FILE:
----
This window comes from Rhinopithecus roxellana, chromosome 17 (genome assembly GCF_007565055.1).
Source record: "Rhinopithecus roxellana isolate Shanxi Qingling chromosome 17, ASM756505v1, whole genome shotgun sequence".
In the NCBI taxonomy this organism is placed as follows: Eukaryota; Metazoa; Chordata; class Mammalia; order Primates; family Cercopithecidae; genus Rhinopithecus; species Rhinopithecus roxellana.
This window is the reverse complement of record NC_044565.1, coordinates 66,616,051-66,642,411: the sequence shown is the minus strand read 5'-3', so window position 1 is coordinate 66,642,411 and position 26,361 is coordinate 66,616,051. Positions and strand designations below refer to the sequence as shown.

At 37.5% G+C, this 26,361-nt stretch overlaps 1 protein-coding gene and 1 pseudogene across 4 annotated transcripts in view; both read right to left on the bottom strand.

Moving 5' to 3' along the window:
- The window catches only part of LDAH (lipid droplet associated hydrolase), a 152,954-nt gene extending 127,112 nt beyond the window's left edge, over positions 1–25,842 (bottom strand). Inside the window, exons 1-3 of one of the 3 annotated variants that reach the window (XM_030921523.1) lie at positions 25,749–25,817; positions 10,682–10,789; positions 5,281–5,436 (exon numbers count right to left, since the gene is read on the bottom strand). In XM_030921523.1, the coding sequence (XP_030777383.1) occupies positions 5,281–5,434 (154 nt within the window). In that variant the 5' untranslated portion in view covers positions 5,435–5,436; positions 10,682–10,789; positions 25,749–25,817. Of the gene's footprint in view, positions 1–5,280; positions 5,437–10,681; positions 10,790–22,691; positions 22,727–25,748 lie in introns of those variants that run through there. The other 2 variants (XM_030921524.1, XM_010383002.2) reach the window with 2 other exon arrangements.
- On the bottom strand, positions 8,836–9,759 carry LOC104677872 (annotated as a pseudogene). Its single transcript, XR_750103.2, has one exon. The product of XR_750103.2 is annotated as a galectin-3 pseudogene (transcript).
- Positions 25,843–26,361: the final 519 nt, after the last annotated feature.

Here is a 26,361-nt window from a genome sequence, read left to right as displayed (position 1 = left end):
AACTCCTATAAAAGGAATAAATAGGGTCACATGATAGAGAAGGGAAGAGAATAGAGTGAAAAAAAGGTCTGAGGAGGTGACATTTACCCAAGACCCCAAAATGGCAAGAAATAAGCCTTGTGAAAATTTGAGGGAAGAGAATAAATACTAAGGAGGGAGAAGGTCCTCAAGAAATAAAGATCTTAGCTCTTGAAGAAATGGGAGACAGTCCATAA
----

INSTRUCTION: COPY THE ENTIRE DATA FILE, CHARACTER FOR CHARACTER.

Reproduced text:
This window comes from Rhinopithecus roxellana, chromosome 17 (genome assembly GCF_007565055.1).
Source record: "Rhinopithecus roxellana isolate Shanxi Qingling chromosome 17, ASM756505v1, whole genome shotgun sequence".
In the NCBI taxonomy this organism is placed as follows: Eukaryota; Metazoa; Chordata; class Mammalia; order Primates; family Cercopithecidae; genus Rhinopithecus; species Rhinopithecus roxellana.
This window is the reverse complement of record NC_044565.1, coordinates 66,616,051-66,642,411: the sequence shown is the minus strand read 5'-3', so window position 1 is coordinate 66,642,411 and position 26,361 is coordinate 66,616,051. Positions and strand designations below refer to the sequence as shown.

At 37.5% G+C, this 26,361-nt stretch overlaps 1 protein-coding gene and 1 pseudogene across 4 annotated transcripts in view; both read right to left on the bottom strand.

Moving 5' to 3' along the window:
- The window catches only part of LDAH (lipid droplet associated hydrolase), a 152,954-nt gene extending 127,112 nt beyond the window's left edge, over positions 1–25,842 (bottom strand). Inside the window, exons 1-3 of one of the 3 annotated variants that reach the window (XM_030921523.1) lie at positions 25,749–25,817; positions 10,682–10,789; positions 5,281–5,436 (exon numbers count right to left, since the gene is read on the bottom strand). In XM_030921523.1, the coding sequence (XP_030777383.1) occupies positions 5,281–5,434 (154 nt within the window). In that variant the 5' untranslated portion in view covers positions 5,435–5,436; positions 10,682–10,789; positions 25,749–25,817. Of the gene's footprint in view, positions 1–5,280; positions 5,437–10,681; positions 10,790–22,691; positions 22,727–25,748 lie in introns of those variants that run through there. The other 2 variants (XM_030921524.1, XM_010383002.2) reach the window with 2 other exon arrangements.
- On the bottom strand, positions 8,836–9,759 carry LOC104677872 (annotated as a pseudogene). Its single transcript, XR_750103.2, has one exon. The product of XR_750103.2 is annotated as a galectin-3 pseudogene (transcript).
- Positions 25,843–26,361: the final 519 nt, after the last annotated feature.

Here is a 26,361-nt window from a genome sequence, read left to right as displayed (position 1 = left end):
AACTCCTATAAAAGGAATAAATAGGGTCACATGATAGAGAAGGGAAGAGAATAGAGTGAAAAAAAGGTCTGAGGAGGTGACATTTACCCAAGACCCCAAAATGGCAAGAAATAAGCCTTGTGAAAATTTGAGGGAAGAGAATAAATACTAAGGAGGGAGAAGGTCCTCAAGAAATAAAGATCTTAGCTCTTGAAGAAATGGGAGACAGTCCATAA